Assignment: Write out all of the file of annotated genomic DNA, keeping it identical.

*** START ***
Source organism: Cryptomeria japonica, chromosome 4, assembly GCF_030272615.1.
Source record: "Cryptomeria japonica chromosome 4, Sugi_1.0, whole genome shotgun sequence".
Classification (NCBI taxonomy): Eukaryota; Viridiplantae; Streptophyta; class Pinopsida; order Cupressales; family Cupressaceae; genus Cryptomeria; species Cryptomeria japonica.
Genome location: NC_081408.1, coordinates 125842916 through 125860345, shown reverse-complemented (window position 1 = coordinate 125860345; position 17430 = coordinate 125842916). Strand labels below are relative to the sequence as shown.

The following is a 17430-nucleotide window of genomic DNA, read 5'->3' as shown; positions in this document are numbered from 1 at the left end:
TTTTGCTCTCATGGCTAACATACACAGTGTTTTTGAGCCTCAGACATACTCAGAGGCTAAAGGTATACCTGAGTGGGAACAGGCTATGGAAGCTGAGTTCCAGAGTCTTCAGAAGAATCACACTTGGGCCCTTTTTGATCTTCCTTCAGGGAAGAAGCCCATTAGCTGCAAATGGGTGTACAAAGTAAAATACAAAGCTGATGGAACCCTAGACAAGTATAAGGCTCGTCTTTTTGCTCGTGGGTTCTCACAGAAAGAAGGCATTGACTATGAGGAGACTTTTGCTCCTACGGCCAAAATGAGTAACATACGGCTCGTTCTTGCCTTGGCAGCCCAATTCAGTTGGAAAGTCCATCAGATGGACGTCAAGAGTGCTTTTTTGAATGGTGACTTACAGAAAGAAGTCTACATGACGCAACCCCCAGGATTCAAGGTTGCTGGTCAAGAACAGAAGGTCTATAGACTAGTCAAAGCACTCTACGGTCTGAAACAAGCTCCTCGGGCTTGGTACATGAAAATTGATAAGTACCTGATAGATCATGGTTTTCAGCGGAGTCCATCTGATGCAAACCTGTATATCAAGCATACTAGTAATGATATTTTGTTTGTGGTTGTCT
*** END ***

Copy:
Source organism: Cryptomeria japonica, chromosome 4, assembly GCF_030272615.1.
Source record: "Cryptomeria japonica chromosome 4, Sugi_1.0, whole genome shotgun sequence".
Classification (NCBI taxonomy): Eukaryota; Viridiplantae; Streptophyta; class Pinopsida; order Cupressales; family Cupressaceae; genus Cryptomeria; species Cryptomeria japonica.
Genome location: NC_081408.1, coordinates 125842916 through 125860345, shown reverse-complemented (window position 1 = coordinate 125860345; position 17430 = coordinate 125842916). Strand labels below are relative to the sequence as shown.

The following is a 17430-nucleotide window of genomic DNA, read 5'->3' as shown; positions in this document are numbered from 1 at the left end:
TTTTGCTCTCATGGCTAACATACACAGTGTTTTTGAGCCTCAGACATACTCAGAGGCTAAAGGTATACCTGAGTGGGAACAGGCTATGGAAGCTGAGTTCCAGAGTCTTCAGAAGAATCACACTTGGGCCCTTTTTGATCTTCCTTCAGGGAAGAAGCCCATTAGCTGCAAATGGGTGTACAAAGTAAAATACAAAGCTGATGGAACCCTAGACAAGTATAAGGCTCGTCTTTTTGCTCGTGGGTTCTCACAGAAAGAAGGCATTGACTATGAGGAGACTTTTGCTCCTACGGCCAAAATGAGTAACATACGGCTCGTTCTTGCCTTGGCAGCCCAATTCAGTTGGAAAGTCCATCAGATGGACGTCAAGAGTGCTTTTTTGAATGGTGACTTACAGAAAGAAGTCTACATGACGCAACCCCCAGGATTCAAGGTTGCTGGTCAAGAACAGAAGGTCTATAGACTAGTCAAAGCACTCTACGGTCTGAAACAAGCTCCTCGGGCTTGGTACATGAAAATTGATAAGTACCTGATAGATCATGGTTTTCAGCGGAGTCCATCTGATGCAAACCTGTATATCAAGCATACTAGTAATGATATTTTGTTTGTGGTTGTCT